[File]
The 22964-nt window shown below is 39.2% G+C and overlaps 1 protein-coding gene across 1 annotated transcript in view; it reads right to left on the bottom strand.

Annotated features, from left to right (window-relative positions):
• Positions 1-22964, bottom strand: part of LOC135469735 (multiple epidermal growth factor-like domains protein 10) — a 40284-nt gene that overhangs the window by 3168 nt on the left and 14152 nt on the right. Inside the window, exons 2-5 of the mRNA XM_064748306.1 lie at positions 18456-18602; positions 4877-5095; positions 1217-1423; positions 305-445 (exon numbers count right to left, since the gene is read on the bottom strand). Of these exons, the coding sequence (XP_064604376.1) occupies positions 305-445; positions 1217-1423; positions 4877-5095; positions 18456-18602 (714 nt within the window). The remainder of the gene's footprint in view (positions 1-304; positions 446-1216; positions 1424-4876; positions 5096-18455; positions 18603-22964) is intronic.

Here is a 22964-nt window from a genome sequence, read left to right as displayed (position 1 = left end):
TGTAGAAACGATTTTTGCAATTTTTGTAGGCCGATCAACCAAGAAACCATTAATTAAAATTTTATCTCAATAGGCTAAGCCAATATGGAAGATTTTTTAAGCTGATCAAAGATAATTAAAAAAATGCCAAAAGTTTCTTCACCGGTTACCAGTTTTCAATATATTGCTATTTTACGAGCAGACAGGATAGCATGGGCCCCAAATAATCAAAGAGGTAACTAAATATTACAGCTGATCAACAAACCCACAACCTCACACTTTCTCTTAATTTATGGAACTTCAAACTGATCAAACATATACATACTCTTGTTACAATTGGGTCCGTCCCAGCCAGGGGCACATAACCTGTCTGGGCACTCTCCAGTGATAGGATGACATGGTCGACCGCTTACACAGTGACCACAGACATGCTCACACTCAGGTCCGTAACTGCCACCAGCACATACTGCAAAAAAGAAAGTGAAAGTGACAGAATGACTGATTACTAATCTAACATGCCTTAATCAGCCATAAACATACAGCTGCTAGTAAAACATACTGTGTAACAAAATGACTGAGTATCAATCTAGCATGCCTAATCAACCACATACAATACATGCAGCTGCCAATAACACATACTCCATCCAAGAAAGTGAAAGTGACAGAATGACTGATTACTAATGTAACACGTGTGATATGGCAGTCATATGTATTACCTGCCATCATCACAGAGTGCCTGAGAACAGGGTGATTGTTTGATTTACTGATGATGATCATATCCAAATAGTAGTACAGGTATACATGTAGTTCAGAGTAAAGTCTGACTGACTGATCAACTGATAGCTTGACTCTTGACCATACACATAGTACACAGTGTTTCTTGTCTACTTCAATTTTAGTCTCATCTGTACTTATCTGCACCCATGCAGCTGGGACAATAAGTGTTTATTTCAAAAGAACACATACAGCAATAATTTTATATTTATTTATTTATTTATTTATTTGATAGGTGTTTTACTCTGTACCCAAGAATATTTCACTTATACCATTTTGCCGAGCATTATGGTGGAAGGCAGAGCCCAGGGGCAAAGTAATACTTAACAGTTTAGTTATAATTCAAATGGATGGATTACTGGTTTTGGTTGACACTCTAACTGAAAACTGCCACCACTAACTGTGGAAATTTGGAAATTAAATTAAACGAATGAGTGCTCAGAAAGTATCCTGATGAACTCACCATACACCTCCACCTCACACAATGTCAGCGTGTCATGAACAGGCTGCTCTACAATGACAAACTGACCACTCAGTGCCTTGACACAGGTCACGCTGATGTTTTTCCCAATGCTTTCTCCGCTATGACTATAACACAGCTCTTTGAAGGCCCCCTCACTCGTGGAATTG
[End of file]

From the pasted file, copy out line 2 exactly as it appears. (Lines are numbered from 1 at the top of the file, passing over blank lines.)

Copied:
Annotated features, from left to right (window-relative positions):